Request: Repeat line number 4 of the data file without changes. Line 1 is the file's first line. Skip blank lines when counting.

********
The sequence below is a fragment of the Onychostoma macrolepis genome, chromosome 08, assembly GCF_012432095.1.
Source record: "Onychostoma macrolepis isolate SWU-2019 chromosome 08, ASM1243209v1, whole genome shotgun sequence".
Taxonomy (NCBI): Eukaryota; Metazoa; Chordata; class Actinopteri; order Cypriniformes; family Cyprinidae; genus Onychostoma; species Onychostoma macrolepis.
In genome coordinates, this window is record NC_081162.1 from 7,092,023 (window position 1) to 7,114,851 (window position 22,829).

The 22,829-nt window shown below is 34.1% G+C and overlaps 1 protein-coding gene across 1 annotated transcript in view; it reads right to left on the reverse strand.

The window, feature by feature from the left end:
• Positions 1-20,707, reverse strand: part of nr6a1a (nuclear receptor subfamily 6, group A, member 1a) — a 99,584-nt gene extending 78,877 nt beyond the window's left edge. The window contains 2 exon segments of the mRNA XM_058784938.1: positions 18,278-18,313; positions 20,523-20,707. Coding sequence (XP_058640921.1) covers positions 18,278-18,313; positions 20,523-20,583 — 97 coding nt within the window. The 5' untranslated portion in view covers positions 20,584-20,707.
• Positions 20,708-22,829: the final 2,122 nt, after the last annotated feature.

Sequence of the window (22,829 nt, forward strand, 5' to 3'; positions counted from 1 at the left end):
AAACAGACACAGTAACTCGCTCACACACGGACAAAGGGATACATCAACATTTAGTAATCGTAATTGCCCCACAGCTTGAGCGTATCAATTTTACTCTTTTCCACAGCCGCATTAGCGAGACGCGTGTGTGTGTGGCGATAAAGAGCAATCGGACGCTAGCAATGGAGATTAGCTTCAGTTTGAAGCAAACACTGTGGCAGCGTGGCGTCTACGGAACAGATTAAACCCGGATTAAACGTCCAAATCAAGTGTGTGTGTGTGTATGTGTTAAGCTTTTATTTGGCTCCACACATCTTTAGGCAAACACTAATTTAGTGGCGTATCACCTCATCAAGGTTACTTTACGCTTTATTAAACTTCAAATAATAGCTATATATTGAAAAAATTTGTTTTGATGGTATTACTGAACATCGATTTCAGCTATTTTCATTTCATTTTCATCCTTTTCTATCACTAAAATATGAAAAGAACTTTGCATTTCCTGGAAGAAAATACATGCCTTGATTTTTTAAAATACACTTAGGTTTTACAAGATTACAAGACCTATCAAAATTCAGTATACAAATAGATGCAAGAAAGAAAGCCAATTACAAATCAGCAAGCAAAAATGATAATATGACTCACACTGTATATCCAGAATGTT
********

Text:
In genome coordinates, this window is record NC_081162.1 from 7,092,023 (window position 1) to 7,114,851 (window position 22,829).